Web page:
District Trendline, previously known as Teacher Trendline, provides actionable research to improve district personnel policies that will strengthen the teacher workforce. Want evidence-based guidance on policies and practices that will enhance your ability to recruit, develop, and retain great teachers delivered right to your inbox each month? Subscribe here.
While student absences have been making headlines lately, teachers sometimes miss school too. In fact, one analysis we conducted found that some school districts spend nearly $2,000 each year for every teacher they employ to provide substitutes who can cover their absences. This month, the Trendline takes a look at substitute teachers' required qualifications, salary, and benefits. We find some significant changes in the pay and benefits provided to substitute teachers since our last look only one year ago.
Minimum education and licensing requirements
In the majority of districts, substitute teachers are not subject to the same education and licensing requirements as full-time teachers. While 35 percent of districts require a Bachelor's degree, 48 percent of the districts in the database do not. In fact, 15 percent of districts require no more than a high school diploma or GED.
In addition to education requirements, some districts also have licensing or certification requirements for daily substitutes. Although the majority of districts do not directly address this issue in formal policy, there are 42 districts in the database requiring substitute teachers to have some form of license or certification. The vast majority of these districts (36) require substitutes to have a "substitute teaching license" while six districts (Fargo, Kanawaha County (WV), Portland (OR), San Diego, Seattle, and Spokane) require substitutes to have a regular teaching license. Still, it may be a matter of semantics as many districts that don't require a license per se still require substitute candidates to go through district trainings or pass a test before they are hired.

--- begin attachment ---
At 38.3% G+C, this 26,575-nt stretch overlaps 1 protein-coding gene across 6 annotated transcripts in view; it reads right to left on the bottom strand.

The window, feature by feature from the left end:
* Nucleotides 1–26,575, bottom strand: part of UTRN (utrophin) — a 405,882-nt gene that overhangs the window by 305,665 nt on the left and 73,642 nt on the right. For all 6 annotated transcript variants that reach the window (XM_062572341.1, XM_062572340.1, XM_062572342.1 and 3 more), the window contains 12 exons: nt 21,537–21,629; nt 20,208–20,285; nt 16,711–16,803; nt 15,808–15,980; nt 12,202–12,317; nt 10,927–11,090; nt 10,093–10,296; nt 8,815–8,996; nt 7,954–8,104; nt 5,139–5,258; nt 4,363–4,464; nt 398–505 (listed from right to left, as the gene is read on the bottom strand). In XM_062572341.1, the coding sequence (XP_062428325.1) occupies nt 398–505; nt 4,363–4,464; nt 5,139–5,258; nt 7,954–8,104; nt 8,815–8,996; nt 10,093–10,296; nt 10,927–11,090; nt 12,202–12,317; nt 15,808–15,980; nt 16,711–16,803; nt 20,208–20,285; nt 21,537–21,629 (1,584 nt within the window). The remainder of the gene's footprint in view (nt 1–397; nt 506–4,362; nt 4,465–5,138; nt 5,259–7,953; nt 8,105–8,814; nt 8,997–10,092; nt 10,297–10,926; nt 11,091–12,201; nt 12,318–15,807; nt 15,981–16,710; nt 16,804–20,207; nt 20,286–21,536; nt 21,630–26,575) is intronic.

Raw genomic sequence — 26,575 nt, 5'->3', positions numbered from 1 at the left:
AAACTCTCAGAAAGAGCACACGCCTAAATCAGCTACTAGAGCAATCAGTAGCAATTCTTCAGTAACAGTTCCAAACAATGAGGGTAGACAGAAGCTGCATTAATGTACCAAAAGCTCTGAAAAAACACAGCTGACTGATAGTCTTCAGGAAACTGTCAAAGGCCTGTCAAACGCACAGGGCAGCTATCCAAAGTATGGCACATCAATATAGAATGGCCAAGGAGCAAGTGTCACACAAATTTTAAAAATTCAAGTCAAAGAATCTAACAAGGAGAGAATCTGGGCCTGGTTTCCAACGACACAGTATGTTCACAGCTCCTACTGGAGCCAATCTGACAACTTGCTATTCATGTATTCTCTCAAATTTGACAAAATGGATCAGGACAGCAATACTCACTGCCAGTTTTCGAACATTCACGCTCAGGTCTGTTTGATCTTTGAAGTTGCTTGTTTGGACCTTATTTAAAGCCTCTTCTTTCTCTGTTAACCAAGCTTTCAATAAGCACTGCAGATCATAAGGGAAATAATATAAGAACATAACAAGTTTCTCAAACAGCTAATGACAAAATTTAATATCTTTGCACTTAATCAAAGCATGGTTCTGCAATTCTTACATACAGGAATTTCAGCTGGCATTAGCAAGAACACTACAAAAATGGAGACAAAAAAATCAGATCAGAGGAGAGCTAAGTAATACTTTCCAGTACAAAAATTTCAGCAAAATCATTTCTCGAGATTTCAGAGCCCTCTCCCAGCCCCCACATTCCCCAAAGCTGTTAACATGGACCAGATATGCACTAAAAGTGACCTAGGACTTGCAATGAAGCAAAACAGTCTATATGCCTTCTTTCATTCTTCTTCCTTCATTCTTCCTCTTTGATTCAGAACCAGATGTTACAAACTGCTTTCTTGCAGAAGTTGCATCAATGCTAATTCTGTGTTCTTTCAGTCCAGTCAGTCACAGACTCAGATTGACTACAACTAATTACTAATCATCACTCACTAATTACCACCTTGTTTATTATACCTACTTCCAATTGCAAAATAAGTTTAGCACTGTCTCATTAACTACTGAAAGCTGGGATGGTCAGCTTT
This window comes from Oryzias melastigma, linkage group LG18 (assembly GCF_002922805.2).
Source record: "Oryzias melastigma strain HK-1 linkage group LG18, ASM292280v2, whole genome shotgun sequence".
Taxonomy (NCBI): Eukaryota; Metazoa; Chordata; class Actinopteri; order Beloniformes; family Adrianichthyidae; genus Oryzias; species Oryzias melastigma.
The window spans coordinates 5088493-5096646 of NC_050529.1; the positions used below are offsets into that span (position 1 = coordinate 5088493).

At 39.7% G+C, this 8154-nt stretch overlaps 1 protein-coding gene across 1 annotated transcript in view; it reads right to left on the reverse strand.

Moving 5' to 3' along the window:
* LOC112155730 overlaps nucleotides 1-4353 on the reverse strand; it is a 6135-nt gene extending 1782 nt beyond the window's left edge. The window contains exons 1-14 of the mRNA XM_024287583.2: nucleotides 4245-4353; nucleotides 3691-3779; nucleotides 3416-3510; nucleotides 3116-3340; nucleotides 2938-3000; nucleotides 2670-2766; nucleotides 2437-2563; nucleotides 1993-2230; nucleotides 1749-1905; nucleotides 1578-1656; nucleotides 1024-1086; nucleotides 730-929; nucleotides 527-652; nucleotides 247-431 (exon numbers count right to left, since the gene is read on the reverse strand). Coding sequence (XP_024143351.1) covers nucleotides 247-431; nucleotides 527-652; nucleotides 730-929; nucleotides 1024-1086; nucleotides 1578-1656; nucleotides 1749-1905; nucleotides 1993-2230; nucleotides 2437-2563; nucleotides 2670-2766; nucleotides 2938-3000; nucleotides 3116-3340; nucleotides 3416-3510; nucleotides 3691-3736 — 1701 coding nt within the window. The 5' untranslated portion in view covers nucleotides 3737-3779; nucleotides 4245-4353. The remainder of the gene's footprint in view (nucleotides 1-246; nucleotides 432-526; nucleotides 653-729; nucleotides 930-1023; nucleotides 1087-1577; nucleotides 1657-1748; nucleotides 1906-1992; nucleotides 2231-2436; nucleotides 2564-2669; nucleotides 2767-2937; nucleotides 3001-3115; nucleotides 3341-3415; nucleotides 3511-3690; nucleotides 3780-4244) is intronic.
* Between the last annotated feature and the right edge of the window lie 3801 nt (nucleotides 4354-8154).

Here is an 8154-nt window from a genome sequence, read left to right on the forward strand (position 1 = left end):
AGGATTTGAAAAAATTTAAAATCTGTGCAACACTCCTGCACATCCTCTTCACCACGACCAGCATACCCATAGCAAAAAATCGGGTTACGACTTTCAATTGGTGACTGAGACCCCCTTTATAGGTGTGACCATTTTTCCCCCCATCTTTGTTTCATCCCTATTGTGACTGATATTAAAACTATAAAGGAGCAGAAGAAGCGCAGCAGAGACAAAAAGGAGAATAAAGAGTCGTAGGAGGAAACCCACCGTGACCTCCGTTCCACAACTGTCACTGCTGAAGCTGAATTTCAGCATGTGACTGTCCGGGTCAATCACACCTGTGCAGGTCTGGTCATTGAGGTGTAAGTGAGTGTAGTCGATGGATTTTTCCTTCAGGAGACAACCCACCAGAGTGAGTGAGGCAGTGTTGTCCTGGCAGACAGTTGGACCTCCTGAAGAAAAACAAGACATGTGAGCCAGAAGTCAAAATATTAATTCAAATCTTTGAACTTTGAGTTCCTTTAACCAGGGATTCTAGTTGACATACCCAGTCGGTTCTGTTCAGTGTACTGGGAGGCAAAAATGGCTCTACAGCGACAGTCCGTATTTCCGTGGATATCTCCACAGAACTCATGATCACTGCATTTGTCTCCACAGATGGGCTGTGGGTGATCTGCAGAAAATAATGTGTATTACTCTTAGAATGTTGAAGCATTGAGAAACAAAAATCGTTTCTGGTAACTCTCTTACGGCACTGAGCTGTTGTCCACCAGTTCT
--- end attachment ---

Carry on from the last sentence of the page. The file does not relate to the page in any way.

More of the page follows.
While most districts do not make it clear if substitute teachers must be evaluated, one-third of the districts in the database have some form of evaluation policy for substitutes. Among the districts that evaluate substitutes, many specify that only substitutes in specific categories— such as long-term substitutes or those serving in specific schools— are evaluated.
On the topic of evaluation, there are some notable districts. In Dekalb County (GA), substitutes must have two satisfactory evaluations by an administrator to remain on the substitute teacher list for the following school year. Northside (TX) requires new substitutes to be evaluated after each of their first three assignments and requires two evaluations per year for experienced substitutes. In Milwaukee, all substitutes must be evaluated by an administrator after three or more days in one position.
Just as when we looked at this topic last year, substitutes are most commonly paid a minimum daily rate of $71 to $90. Portland (OR) offers the highest minimum daily rate of $181.52, followed by Los Angeles ($173.04/day) and Seattle ($171.20/day). All three of the highest paying districts require substitute teachers to have a bachelor's degree; in Portland and Seattle, substitutes must also have a regular teaching license.